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dc.contributor.authorSzalacha, LA
dc.contributor.authorHughes, TL
dc.contributor.authorMcNair, R
dc.contributor.authorLoxton, D
dc.date.accessioned2020-12-21T03:22:51Z
dc.date.available2020-12-21T03:22:51Z
dc.date.issued2017-09-30
dc.identifierpii: 10.1186/s12905-017-0452-5
dc.identifier.citationSzalacha, L. A., Hughes, T. L., McNair, R. & Loxton, D. (2017). Mental health, sexual identity, and interpersonal violence: Findings from the Australian longitudinal Women's health study. BMC WOMENS HEALTH, 17 (1), https://doi.org/10.1186/s12905-017-0452-5.
dc.identifier.issn1472-6874
dc.identifier.urihttp://hdl.handle.net/11343/257180
dc.description.abstractBACKGROUND: We examined the relationships among experiences of interpersonal violence, mental health, and sexual identity in a national sample of young adult women in Australia. METHODS: We used existing data from the third (2003) wave of young adult women (aged 25-30) in the Australian Longitudinal Study on Women's Health (ALSWH). We conducted bivariate analyses and fit multiple and logistic regression models to test experiences of six types of interpersonal violence (physical abuse, severe physical abuse, emotional abuse, sexual abuse, harassment, and being in a violent relationship), and the number of types of violence experienced, as predictors of mental health. We compared types and number of types of violence across sexual identity subgroups. RESULTS: Experiences of interpersonal violence varied significantly by sexual identity. Controlling for demographic characteristics, compared to exclusively heterosexual women, mainly heterosexual and bisexual women were significantly more likely to report physical, sexual, and emotional abuse. Mainly heterosexual and lesbian women were more likely to report severe physical abuse. Mainly heterosexual women were more than three times as likely to have been in a violent relationship in the past three years, and all three sexual minority subgroups were two to three times as likely to have experienced harassment. Bisexual women reported significantly higher levels of depression than any of the other sexual identity groups and scored lower on mental health than did exclusively heterosexual women. In linear regression models, interpersonal violence strongly predicted poorer mental health for lesbian and bisexual women. Notably, mental health indicators were similar for exclusively heterosexual and sexual minority women who did not report interpersonal violence. Experiencing multiple types of interpersonal violence was the strongest predictor of stress, anxiety and depression. CONCLUSIONS: Interpersonal violence is a key contributor to mental health disparities, especially among women who identify as mainly heterosexual or bisexual. More research is needed that examines within-group differences to determine which subgroups are at greatest risk for various types of interpersonal violence. Such information is critical to the development of effective prevention and intervention strategies.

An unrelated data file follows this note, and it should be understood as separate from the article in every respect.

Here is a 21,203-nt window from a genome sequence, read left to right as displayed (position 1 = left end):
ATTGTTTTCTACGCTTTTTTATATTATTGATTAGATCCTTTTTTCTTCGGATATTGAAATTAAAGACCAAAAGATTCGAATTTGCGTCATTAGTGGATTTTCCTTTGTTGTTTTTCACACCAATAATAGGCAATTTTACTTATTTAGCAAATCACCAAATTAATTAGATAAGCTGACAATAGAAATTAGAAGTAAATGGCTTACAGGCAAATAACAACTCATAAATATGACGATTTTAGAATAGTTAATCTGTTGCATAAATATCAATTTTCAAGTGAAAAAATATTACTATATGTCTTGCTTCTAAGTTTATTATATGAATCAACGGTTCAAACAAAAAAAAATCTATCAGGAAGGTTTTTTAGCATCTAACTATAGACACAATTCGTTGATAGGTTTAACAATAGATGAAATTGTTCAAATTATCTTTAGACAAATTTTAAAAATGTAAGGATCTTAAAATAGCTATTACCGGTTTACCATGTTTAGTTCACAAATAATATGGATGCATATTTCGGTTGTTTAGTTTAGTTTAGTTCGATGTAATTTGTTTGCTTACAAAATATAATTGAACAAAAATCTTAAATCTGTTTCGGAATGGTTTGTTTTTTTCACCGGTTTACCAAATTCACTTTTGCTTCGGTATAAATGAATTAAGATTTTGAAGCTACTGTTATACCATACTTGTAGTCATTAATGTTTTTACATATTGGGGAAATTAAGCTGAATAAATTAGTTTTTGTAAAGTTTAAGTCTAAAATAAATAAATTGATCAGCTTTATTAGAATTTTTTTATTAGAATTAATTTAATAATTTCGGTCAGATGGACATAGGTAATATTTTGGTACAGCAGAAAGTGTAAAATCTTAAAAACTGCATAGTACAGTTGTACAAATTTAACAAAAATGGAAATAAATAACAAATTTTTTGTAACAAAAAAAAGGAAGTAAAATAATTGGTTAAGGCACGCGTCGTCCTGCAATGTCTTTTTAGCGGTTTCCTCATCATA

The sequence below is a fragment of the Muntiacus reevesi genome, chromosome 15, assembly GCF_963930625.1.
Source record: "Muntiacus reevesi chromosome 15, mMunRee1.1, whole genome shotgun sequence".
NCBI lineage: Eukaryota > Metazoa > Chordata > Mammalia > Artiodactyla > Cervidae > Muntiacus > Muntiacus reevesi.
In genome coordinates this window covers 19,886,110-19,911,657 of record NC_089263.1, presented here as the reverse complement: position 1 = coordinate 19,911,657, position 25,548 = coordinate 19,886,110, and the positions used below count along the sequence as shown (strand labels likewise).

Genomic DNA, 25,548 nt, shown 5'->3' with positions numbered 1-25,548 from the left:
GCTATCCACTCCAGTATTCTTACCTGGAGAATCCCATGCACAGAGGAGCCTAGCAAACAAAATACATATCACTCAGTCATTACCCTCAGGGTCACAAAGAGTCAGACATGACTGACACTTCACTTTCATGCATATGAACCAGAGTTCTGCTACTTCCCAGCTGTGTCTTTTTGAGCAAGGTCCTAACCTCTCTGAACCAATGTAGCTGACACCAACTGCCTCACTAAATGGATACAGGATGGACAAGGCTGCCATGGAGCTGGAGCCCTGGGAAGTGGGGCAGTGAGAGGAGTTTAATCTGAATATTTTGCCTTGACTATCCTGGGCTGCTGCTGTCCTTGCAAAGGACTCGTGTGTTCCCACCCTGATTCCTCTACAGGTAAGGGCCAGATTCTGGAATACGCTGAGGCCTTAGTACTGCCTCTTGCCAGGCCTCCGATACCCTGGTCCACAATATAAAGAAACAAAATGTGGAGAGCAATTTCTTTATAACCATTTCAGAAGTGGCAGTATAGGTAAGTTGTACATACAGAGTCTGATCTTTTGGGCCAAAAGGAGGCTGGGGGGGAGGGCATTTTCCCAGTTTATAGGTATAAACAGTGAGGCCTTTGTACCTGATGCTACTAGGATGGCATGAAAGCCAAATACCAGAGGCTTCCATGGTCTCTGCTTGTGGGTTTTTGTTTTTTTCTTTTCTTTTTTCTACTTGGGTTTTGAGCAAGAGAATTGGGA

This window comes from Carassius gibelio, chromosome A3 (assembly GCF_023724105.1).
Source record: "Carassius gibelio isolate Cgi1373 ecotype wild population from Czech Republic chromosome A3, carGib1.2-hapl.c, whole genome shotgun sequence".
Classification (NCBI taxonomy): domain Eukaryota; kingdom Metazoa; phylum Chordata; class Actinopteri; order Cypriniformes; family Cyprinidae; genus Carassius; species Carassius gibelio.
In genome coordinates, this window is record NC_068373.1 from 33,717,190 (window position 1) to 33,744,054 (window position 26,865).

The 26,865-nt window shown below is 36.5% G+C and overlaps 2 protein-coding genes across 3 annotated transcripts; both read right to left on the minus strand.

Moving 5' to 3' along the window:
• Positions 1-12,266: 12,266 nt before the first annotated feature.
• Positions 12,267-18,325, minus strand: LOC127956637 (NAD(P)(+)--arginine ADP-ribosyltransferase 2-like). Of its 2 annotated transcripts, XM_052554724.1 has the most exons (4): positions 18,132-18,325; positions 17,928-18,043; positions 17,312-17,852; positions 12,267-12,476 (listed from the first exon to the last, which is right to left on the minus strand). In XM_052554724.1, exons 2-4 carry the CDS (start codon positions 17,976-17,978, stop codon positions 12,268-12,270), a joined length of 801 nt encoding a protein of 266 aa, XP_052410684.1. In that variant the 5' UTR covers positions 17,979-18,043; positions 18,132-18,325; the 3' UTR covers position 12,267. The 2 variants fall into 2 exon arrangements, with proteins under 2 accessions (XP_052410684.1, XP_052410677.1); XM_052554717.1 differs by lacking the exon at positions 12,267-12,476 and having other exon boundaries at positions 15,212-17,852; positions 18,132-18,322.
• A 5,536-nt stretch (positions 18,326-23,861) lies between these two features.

dc.languageEnglish
dc.publisherBMC
dc.rights.urihttps://creativecommons.org/licenses/by/4.0
dc.titleMental health, sexual identity, and interpersonal violence: Findings from the Australian longitudinal Women's health study
dc.typeJournal Article
dc.identifier.doi10.1186/s12905-017-0452-5
melbourne.affiliation.departmentGeneral Practice
melbourne.source.titleBMC Women's Health
melbourne.source.volume17
melbourne.source.issue1
dc.rights.licenseCC BY
melbourne.elementsid1249161
melbourne.contributor.authorMcNair, Ruth
dc.identifier.eissn1472-6874
melbourne.accessrightsOpen Access


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